fbpx

With the Opposition Under Curfew, Albania Demolishes its National Theatre5 min read

 In Culture, Eastern Europe, News

The National Theatre of Albania was an essential part of the architectural landscape of Tirana. The Italian architect Giulo Berte, who had designed other prominent public buildings in Tirana, built the theater between 1938 and 1940, about two years before Italy invaded Albania during the Second World War. The theater was designed to arouse curiosity. The exterior of the building was made of a material called populit, an unusual blend of poplar fibers and algae, among other elements. Architecturally, it definitely possessed typical aspects of Mussolinian Architecture with squared shapes, symmetrical features, and little decorative ornaments. But the history and context of the building go well beyond the physical structure; it is imbued with the intangible heritage of having been the home of the modern Albanian theatrical tradition.

In its early days, the National Theatre produced mostly Albanian works, making it a central venue for many important conversations about national and cultural identity. In 1945, the Savoy Theatre, as it was then called, raised its curtain for the first time with a play called Topaze, originally written by French playwright Marcel Pagnol in 1928. It was directed by pioneering Albanian playwright Sokrat Mio, who is now known for his patriotic sketches. Also in that era, the actor-director Pandi Stillu interpreted plays by the Soviet writer Aleksej Arbuzov, among other Russian authors in vogue at the time. 

Throughout the 1950s and 60s, the Albanian theatrical scene embraced the standards of socialist realism to tell stories of political and military resistance. The theater was renamed Teatri Popullor, The Popular Theater. It also served as an ideological instrument for anti-religious narratives, like Kolë Jakova’s play Toka jonë, (Our Land). It also housed stories of rural emancipation and condemnation of the wealthy, like Spiro Çomora’s 1960s Karnavalet e Korçës (The Carnivals of Korça) and Loni Papa’s Cuca e maleve (The Mountain Lass), which later materialized in some of the Party’s campaign materials for women’s emancipation. All were produced in Tirana.

The 1970s would be a period of intense re-direction when foreign influence was purged. In this time, the popular 1960s playwright  Fadil Paçrami was sentenced to prison for anti-communist behaviour. 

In 2018, Prime Minister Edi Rama launched a national program to develop the capital city as part of the urban revival portfolio he had been implementing since 2000, when he was the mayor of Tirana. Rama’s government claimed that it did not have the budget to preserve the National Theatre, and proposed demolishing it and building a new one elsewhere in the city. What had started as a discussion about a theatre turned into a highly politicized debate with two sides clearly drawn along party lines. The opponents of Rama’s new plans, who counted among their ranks local artists, students, journalists and members of the Albanian diaspora and intelligentsia, stood also broadly in opposition to Rama’s other policies, like his controversial media laws.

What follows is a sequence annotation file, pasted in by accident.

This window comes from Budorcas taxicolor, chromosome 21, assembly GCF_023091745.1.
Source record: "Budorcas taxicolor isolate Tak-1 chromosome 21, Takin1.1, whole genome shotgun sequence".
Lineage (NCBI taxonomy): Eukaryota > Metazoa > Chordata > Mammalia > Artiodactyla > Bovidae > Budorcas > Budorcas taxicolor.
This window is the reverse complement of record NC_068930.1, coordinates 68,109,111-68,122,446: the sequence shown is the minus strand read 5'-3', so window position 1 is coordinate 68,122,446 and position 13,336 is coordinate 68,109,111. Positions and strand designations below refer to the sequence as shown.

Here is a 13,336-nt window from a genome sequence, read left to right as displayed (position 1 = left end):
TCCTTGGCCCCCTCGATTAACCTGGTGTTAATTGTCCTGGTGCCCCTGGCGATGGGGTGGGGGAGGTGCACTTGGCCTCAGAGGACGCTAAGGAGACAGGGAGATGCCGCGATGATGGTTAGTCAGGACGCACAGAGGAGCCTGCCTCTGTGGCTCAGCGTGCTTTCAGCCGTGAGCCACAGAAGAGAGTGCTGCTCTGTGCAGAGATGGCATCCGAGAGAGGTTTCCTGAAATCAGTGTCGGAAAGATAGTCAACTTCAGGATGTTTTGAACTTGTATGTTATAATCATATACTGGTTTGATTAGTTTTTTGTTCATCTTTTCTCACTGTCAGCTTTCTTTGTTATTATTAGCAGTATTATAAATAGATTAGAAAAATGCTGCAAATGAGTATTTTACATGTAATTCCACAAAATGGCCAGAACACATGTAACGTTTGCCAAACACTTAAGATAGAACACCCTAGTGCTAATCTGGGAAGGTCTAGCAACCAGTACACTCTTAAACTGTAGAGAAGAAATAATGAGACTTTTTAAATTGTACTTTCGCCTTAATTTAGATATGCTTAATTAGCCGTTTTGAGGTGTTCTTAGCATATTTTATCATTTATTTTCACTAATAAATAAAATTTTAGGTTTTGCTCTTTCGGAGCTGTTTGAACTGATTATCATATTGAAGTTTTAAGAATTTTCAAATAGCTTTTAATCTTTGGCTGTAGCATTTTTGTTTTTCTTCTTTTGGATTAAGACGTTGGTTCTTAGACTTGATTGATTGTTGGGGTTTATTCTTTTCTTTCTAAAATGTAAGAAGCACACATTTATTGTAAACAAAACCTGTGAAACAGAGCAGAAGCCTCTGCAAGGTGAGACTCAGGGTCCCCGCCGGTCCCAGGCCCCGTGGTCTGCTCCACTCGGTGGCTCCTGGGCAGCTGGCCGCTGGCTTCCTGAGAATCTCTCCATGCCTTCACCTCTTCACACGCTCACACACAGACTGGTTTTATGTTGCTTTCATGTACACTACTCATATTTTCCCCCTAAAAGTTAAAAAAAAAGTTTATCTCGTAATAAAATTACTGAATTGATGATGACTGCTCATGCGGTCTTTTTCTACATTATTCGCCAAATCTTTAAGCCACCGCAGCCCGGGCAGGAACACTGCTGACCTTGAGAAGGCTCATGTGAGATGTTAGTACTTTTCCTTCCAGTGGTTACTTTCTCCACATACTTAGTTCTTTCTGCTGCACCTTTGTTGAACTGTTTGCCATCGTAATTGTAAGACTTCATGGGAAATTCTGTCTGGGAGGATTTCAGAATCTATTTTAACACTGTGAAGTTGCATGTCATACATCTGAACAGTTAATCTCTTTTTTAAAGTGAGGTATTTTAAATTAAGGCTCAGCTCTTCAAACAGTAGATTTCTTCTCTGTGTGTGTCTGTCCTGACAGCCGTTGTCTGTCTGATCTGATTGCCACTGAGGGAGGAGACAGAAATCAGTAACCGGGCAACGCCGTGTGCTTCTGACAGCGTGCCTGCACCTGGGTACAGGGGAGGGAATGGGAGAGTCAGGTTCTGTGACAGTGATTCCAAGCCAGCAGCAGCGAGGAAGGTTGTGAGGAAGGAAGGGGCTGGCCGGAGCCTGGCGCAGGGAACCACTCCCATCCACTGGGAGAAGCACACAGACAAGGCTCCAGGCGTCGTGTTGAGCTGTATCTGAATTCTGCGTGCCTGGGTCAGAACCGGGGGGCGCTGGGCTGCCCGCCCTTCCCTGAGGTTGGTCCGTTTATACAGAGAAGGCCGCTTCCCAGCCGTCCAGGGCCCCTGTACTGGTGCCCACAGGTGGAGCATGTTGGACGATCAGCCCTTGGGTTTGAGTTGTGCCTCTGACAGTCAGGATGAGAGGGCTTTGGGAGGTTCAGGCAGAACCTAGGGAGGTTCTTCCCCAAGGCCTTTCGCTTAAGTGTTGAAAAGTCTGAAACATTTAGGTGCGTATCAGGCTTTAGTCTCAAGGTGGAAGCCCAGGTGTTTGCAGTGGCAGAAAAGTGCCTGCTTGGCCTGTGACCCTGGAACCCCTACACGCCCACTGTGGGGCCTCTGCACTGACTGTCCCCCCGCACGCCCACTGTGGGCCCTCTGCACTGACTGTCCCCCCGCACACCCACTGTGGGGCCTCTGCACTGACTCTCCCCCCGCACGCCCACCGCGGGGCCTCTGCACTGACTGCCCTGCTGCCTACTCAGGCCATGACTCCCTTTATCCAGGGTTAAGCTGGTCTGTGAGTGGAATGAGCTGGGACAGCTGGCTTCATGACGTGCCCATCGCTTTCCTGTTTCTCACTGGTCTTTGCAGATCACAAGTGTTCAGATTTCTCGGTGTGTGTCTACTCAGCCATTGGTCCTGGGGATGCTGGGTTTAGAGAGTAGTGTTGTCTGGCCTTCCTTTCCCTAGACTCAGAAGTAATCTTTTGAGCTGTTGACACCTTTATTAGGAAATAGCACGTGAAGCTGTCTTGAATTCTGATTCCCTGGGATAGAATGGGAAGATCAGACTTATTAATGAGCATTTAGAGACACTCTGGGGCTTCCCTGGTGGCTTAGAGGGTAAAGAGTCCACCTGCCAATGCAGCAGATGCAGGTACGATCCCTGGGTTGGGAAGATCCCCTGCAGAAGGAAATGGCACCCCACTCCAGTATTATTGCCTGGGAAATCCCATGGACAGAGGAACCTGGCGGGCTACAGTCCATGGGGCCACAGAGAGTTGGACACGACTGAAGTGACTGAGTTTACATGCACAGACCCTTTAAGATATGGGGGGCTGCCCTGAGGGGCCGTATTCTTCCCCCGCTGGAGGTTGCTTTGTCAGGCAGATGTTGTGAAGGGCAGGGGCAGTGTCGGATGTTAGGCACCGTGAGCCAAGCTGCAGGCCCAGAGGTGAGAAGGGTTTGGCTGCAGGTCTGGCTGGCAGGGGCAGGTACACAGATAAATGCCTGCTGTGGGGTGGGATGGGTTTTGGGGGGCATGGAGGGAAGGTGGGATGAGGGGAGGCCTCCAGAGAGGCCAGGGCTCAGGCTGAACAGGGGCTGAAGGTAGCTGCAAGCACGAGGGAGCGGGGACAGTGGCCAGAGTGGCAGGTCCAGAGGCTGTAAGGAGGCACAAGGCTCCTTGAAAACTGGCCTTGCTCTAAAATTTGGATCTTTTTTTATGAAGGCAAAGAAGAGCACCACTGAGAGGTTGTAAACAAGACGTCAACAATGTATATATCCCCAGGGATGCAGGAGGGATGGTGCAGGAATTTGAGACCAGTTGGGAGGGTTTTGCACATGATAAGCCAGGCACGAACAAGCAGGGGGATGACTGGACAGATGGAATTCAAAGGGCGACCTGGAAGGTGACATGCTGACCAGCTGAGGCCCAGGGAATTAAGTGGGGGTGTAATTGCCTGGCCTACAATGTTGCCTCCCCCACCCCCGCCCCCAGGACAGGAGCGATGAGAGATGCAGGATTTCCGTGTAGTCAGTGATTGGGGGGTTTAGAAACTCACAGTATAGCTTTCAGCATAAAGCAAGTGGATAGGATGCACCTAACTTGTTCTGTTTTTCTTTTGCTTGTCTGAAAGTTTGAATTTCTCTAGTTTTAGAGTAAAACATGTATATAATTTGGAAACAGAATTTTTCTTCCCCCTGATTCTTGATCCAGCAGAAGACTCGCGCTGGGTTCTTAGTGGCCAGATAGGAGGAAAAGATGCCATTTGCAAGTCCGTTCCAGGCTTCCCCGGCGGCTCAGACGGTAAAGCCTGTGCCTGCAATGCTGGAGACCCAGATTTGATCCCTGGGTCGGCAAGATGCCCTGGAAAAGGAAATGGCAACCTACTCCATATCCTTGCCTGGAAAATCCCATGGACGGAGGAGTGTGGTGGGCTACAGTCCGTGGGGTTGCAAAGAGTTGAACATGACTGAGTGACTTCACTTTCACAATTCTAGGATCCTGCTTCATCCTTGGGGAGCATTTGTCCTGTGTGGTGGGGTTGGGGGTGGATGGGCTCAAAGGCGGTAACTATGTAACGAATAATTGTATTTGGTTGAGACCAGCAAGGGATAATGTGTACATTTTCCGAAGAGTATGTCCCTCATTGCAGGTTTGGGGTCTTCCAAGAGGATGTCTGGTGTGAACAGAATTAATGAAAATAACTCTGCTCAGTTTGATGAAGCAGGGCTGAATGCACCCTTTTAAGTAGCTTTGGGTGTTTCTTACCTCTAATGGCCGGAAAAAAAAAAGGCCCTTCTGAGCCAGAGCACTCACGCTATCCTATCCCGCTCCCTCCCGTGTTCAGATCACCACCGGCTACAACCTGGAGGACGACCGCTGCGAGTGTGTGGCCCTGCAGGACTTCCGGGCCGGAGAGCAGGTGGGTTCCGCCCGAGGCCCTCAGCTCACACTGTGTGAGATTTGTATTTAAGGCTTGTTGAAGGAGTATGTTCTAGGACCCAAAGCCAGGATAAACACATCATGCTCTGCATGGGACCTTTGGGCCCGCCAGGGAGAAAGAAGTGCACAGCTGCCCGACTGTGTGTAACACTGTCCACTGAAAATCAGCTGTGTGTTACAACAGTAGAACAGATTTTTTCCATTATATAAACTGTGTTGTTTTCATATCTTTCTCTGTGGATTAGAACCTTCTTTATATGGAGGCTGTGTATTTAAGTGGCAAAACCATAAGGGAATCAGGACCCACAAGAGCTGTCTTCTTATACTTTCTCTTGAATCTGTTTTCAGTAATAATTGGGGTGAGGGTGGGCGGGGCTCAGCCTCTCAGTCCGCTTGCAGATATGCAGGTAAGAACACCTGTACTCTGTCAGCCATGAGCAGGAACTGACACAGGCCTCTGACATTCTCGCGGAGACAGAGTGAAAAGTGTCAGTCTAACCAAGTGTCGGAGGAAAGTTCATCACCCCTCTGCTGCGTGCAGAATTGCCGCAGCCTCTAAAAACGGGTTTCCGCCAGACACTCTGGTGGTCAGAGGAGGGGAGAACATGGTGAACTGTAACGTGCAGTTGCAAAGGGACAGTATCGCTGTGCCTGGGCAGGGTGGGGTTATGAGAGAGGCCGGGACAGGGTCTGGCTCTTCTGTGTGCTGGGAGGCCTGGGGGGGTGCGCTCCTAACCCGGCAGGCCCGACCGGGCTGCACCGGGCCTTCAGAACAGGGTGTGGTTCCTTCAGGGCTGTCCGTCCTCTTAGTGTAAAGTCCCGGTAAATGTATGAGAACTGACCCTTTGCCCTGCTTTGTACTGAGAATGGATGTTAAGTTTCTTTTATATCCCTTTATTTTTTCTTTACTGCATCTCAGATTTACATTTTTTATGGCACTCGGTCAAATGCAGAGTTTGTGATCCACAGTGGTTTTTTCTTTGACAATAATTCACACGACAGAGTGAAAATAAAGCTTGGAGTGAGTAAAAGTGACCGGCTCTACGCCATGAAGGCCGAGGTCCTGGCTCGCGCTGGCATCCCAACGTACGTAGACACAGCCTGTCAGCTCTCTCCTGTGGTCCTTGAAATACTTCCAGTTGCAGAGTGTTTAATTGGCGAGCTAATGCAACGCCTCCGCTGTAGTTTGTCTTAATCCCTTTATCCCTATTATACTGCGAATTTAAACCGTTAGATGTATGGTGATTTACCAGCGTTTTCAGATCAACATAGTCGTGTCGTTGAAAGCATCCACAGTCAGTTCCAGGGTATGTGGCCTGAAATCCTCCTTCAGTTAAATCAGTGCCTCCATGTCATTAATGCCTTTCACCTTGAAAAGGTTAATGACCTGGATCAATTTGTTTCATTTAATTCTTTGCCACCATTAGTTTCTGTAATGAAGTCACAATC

Hope for the theater burned brighter in February this year, after a private agency hired by the government failed to find evidence that the building violated safety standards and needed to come down. When the local construction institute eventually did determine that the building was in need of demolition, it was quickly sued by The Alliance for the Protection of the National Theater. President of Albania Ilir Meta, a member of the Independent Party and a political opponent of PM Rama, also filed a case with the constitutional court claiming the theatre was a part of Albania’s  national heritage. A month later, the European Heritage organization Europa Nostra listed the theatre as one of the 7 most endangered sites in Europe.

Despite all their work, on 14 May, Erion Veliaj, the mayor of Tirana, announced the theatre’s imminent demolition. Neither of the court cases had been resolved. In the early hours of 17 May, while most Albanians stayed inside to fight Rama’s “war on coronavirus,” demolition crews tore down the National Theatre of Albania. 

Image source: Nensi Bogdani/BIRN.

It is easy to see the demolition of the National Theatre as an abuse of power. Since mid-March, the government has severely limited movement to prevent the spread of COVID-19. Locals were not informed of the exact date of the demolition. Police officers blocked the area from protestors. Some demonstrators arrived after the building had been torn down and soon clashed with police officers, leading to arrests and a scene of violence . Opposition candidate Lulzim Basha called for national protests and promised that his party would rebuild the theatre.

In Albania, political dialogue has gone stale. The country needs bi-partisan reforms and fair elections. The European Union, which has put Albania on its agenda for future enlargement, has emphasised the need for democratic transformations and rule of law.

Beyond matters of aesthetic and architecture, the soul of the National Theatre of Albania seemed as important as the material roots of its edification. To those who refuse to see demolition as its final act, one that ultimately impairs it from its historical host, the theatre now takes on a political meaning. The theatrical tradition in Albania goes back to the  Greco-Roman theatres in Butrint, Appolonia, and Byllis. In its architectural exceptionality, the National Theatre symbolized the modern tradition; now, it also represents the theatralization of politics. The destruction of European heritage in Albania’s path to join the European Union constitutes a tragic irony that does little promise a joyful denouement.

Recent Posts